Building up will allow us to create the sizable park downtown needs
By Joe Cressy
A central park in downtown Toronto. It’s an old idea whose time has come. Now, all we need is a little creativity, political will, and a commitment from Toronto City Council to invest significant money to make it happen. Let’s get it done.
Last month I was pleased to join Mayor Tory in announcing our intention to deck the rail corridor between Bathurst Street and Blue Jays Way to build a new 21-acre signature park. That’s the size of Christie Pits. Or, put another way, 16 full-size football fields.
This will be a new central park for all of Toronto.
Now, why is such a new signature park in downtown Toronto needed? Well, it starts with livability. Public spaces — parks and community facilities — make our neighbourhoods livable. For residents and families in downtown, parkland is not only critical, it is desperately needed.
Over the next 25 years the population of downtown Toronto is expected to double to nearly 500,000 people. And in the local neighbourhood where Rail Deck Park will be located, the population has already grown from 945 people in 1996 to 50,000 residents today. Those are simply astounding numbers. Unfortunately, the development of new parkland has not kept pace with this growth.
Decking the rail corridor, just like building the new Bentway Park under the Gardiner, is the type of thinking we need.
The reality for many downtown residents, especially those living in condo towers, is that the park becomes your backyard. The local community centre becomes your play room. It’s these public spaces that make our neighbourhoods livable and our city great.
It should be stated explicitly that a new central park in downtown will not be just for downtowners. It will be a new central destination for all of Toronto.
Now decking the rail corridor — literally building a structure in the air for a park — will not be easy, but it is possible. Cities around the world have proven that it can be done. Millennium Park in Chicago, Federation Square in Melbourne, and Hudson Yards in New York have already shown us the way.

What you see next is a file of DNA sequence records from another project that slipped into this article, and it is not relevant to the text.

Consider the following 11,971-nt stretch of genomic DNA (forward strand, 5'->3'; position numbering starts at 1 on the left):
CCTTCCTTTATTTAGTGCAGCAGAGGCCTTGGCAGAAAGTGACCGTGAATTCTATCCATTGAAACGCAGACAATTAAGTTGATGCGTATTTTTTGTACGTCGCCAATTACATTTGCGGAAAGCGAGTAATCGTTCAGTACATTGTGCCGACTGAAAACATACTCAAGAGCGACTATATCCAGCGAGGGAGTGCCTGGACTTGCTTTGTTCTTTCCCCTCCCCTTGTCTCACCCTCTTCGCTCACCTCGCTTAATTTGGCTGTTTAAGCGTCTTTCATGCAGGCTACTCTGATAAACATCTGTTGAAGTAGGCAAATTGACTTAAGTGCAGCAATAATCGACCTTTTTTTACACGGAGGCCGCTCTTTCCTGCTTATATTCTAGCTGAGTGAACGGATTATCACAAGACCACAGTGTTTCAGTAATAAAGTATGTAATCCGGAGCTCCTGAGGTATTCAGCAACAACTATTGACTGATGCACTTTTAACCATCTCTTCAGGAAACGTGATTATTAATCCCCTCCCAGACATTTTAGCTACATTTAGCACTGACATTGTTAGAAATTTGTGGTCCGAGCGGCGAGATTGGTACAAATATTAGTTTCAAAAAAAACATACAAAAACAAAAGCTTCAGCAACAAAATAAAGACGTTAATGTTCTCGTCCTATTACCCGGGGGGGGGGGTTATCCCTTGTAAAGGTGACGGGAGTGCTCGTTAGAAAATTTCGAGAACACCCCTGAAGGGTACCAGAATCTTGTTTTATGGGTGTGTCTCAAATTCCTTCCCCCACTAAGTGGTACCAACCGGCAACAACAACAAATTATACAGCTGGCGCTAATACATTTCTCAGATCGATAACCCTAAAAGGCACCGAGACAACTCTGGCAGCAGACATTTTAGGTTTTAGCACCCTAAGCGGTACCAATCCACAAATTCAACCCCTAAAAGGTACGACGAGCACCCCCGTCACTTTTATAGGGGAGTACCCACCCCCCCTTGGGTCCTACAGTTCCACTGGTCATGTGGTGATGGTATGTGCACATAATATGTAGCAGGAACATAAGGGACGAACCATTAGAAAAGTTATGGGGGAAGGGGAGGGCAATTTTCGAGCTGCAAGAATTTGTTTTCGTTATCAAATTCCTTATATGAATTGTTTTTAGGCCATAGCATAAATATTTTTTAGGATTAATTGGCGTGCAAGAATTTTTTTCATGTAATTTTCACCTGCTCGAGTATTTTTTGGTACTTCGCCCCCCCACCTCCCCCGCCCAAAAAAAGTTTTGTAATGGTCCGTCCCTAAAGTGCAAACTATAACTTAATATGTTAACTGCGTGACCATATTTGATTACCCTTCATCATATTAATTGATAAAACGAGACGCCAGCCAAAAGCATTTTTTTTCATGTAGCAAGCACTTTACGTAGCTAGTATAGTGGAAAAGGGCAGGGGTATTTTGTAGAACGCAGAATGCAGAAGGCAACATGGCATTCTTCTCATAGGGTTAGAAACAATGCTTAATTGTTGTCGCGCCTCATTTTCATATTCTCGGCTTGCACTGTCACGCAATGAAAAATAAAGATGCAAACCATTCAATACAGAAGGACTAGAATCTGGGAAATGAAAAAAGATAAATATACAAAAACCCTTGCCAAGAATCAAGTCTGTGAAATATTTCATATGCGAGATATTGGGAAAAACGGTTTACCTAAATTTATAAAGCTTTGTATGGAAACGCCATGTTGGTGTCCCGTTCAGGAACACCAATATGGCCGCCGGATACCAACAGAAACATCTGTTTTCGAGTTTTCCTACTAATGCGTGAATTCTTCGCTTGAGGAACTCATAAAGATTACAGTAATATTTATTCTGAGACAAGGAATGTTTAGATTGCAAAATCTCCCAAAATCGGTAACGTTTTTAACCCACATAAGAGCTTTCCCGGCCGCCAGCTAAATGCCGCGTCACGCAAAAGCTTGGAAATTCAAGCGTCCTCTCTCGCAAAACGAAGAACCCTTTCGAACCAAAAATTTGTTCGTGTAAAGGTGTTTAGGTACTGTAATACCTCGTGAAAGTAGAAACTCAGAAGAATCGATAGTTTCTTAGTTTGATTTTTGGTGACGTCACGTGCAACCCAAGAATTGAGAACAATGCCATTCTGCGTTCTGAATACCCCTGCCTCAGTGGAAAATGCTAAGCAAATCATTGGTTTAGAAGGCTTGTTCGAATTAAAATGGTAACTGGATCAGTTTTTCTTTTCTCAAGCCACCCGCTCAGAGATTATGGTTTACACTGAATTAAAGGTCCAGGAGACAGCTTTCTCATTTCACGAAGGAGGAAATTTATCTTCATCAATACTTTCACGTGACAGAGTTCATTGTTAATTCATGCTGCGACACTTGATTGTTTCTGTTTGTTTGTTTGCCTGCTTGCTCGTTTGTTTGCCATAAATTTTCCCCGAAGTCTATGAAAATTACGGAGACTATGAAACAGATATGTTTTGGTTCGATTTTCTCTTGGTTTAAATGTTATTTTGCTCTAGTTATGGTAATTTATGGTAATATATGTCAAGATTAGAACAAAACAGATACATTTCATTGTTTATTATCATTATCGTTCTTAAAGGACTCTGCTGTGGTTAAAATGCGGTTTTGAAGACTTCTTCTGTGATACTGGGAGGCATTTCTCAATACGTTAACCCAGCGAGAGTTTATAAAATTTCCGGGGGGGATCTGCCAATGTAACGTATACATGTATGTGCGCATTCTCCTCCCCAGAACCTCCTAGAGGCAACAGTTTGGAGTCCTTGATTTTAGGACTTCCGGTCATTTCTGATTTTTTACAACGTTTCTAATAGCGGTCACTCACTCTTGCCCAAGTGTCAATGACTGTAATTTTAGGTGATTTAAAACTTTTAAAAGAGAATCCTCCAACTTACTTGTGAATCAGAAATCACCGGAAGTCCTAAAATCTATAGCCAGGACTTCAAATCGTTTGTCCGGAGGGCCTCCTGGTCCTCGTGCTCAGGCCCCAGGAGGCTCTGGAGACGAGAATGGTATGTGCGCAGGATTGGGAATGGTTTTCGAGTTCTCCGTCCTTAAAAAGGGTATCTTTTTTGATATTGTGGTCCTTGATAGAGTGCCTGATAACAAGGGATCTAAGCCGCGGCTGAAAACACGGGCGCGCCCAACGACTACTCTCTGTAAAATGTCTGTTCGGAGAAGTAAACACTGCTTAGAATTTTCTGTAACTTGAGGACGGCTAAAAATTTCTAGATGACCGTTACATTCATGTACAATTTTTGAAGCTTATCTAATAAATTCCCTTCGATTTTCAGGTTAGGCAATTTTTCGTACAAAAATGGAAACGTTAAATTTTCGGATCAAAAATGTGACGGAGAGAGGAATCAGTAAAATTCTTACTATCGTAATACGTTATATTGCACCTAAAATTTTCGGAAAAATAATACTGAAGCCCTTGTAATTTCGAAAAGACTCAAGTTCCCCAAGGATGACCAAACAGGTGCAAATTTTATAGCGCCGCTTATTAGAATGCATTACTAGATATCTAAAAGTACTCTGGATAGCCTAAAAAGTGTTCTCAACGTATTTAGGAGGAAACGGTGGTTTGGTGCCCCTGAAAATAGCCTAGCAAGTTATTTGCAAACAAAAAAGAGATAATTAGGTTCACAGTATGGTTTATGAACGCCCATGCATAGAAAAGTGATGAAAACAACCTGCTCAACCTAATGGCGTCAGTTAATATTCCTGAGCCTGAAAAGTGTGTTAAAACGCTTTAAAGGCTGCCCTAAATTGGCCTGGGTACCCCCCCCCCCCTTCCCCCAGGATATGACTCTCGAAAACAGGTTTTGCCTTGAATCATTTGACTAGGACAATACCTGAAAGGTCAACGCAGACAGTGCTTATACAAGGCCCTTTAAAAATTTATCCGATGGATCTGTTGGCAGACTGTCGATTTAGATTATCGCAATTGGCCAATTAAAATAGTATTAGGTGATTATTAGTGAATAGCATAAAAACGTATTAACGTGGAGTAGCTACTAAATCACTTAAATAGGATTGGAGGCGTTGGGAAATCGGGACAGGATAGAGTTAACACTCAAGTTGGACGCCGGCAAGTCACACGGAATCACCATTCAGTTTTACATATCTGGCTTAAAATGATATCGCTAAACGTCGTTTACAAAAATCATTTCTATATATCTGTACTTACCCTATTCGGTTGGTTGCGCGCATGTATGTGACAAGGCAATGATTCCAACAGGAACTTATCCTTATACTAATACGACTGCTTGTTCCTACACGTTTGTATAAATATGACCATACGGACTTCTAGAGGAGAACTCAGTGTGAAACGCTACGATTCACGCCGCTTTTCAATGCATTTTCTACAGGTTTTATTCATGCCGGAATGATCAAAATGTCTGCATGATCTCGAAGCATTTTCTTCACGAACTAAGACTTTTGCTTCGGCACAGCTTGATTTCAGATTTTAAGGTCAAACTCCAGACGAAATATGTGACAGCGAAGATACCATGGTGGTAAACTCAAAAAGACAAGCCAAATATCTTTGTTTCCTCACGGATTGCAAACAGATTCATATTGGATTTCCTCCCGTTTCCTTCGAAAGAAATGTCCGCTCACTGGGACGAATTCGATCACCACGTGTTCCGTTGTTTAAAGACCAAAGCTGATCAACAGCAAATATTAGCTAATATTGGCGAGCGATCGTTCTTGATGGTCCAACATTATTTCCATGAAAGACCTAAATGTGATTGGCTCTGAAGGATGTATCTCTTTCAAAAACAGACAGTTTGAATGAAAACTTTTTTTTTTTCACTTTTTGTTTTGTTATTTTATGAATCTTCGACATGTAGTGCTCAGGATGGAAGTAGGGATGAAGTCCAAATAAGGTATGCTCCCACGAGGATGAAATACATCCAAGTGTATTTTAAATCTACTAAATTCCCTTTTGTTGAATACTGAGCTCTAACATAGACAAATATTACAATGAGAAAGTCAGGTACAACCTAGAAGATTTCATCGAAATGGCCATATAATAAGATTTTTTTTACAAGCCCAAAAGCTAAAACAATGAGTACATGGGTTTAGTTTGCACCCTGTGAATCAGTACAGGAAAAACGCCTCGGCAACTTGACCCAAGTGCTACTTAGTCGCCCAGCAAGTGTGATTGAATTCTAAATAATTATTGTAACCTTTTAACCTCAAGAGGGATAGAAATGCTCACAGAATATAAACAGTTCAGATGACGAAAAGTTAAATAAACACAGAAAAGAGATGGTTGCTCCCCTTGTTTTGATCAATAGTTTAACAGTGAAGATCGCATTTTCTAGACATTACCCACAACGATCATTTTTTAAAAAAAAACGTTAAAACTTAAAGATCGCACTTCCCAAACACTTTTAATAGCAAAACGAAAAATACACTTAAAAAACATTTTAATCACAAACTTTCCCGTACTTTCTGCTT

As our city continues to grow, we have to be more creative about how we create public spaces and parks. There simply are not 21 acres of land waiting to be bought or assembled in downtown Toronto. The only way we can create new signature public spaces is by thinking outside the box. Decking the rail corridor, just like building the new Bentway Park under the Gardiner, is the type of new thinking we need.
Since I announced our Rail Deck Park plan last month the overwhelming response has been positive, but also understandably skeptical. How much will it cost? Will it happen in my lifetime? Will city council really vote to spend significant money for a park in downtown? These questions have been asked again and again.
Let’s be clear, building this park will require a significant investment, but in the context of the cost of land in downtown Toronto, it is an effective use of public funds. The City of Toronto collects funds from developers to acquire parkland. These funds — under Section 42 of the Planning Act — can only be spent on one thing, buying parkland. In downtown Toronto the going cost of one acre of land is in the $50 to $70 million range. By purchasing the air rights over the rail corridor and building above it, we can significantly reduce that per acre cost. Moreover, it allows us to develop the type of large signature park we need.
That’s not to say this is cheap. Anything but. But for too long big ideas in Toronto have fallen on the floor of a nickel and diming city hall. In this case, Mayor Tory and I have teamed up to make this project a reality. Together, we intend to build the political support at city hall and funding support from the provincial and federal governments to make it happen.
Rail Deck Park won’t happen overnight. It will take years. But it is bold. It is ambitious. And it is exactly the type of big thinking Toronto is ready for.
Rail Deck Park is about planning for the future needs of our city. Let’s get it done.
Joe Cressy is the councillor for Ward 20, Trinity-Spadina.
NEWS: Green sanctuaries in the heart of the city (June 2016)
NEWS: City seeking street greening opportunities (February 2016)
READ MORE BY JOE CRESSY:
FORUM: Building a livable city (July 2016)
FORUM: Bike lanes on Bloor Street (May 2016)
FORUM: Untapped potential (February 2016)